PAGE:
Zabihullah Jaffari, a painter, said Afghans have waited too long for the candidates to reach an equitable agreement, while unemployment and other economic problems have worsened.

“If they don’t come to an agreement, the poor people who have been out of work for months will have no choice but to take to the streets,” said Jaffari, 46.

The election has taken on an ethnic dimension because Ghani, like Karzai, is a member of the Pashtun community, Afghanistan’s largest, and his running mate, Abdul Rashid Dostum, is a former Uzbek militia leader. Abdullah is more closely identified with the Tajik minority and also enjoys support from the Hazara community.

Some analysts believe that even if ethnic divisions worsen, the rival camps will try to avert major violence –if only to protect their considerable economic interests.

“The potential for a violent rupture between the rival camps poses an enormous risk, but it still seems unlikely to escalate out of control,” said Graeme Smith, Afghanistan analyst for the International Crisis Group. “The powerful men who are now negotiating their places in the next government are very wealthy. Many of them own large parts of Kabul, and I doubt they want to see the capital burn.”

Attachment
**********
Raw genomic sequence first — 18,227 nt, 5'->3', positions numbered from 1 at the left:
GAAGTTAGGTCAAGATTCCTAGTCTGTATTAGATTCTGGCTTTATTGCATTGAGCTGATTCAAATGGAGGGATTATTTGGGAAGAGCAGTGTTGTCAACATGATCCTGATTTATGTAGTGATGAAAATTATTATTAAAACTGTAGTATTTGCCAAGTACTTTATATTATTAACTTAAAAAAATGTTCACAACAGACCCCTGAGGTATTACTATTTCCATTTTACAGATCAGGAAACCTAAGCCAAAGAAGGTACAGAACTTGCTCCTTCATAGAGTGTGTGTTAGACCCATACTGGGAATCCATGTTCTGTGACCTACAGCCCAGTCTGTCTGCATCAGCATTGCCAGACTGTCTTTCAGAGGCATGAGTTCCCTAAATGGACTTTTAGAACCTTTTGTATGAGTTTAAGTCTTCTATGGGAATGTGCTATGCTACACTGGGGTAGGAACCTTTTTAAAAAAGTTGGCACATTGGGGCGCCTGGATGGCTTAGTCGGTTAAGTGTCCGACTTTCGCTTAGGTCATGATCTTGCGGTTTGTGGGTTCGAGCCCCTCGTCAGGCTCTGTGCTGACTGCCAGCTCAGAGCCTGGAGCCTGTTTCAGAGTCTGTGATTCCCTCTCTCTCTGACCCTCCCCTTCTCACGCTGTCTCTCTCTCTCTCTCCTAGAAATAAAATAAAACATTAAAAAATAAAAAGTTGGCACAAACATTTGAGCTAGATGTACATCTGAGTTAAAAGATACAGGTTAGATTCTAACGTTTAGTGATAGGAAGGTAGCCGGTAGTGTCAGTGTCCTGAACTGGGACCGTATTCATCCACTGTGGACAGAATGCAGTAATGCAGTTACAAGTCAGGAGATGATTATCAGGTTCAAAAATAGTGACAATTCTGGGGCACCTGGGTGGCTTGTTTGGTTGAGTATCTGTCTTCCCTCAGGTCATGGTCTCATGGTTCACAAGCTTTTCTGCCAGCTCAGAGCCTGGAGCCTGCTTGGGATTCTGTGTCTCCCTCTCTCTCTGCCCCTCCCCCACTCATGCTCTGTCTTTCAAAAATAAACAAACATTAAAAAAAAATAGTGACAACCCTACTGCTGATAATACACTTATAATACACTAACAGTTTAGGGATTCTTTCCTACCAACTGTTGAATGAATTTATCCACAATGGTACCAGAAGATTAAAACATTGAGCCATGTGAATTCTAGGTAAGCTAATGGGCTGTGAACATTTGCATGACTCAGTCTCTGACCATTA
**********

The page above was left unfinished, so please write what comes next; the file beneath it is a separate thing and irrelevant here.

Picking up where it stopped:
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Earlier this month, Atta Mohammad Noor, a key Abdullah ally who is governor of the northern province of Balkh, warned of sweeping street protests if the talks failed to produce a satisfactory outcome. On Monday, Juma Khan Hamdard, governor of Paktia province in the east, who supports Ghani, warned against attempts at destabilizing the country.

“We want to clarify that we are not pro-crisis but if some people intend not to accept the final results and attempt to push Afghanistan towards crisis, we are ready to defend our votes at any cost,” Hamdard said in a statement.

Scattered violence attended last week’s events in memory of the 2001 death of Massoud.

Abdullah, a former spokesman for the Tajik militia commander during the war against Soviet occupation, urged supporters to refrain from violence But a demonstration in Kabul’s Massoud Circle, near the U.S. Embassy, quickly turned angry.

Officials announced later that gunfire in Kabul celebrating Massoud’s memory had killed a 21-year-old man and injured five others.

Last Friday, after pro-Abdullah demonstrators chanted slogans against the head of the U.N. mission in Afghanistan, Jan Kubis, the mission tweeted that it had “grave concerns related to direct threats and verbal attacks against the U.N.”

Mohaqeq, the Abdullah running mate, denied that the campaign was involved in the protest, saying he learned of it later from Facebook.

“What people do,” Mohaqeq said, “is up to them.”

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Latifi is a special correspondent. Staff writer Bengali reported from Mumbai, India.

For more news from Afghanistan, follow @SBengali on Twitter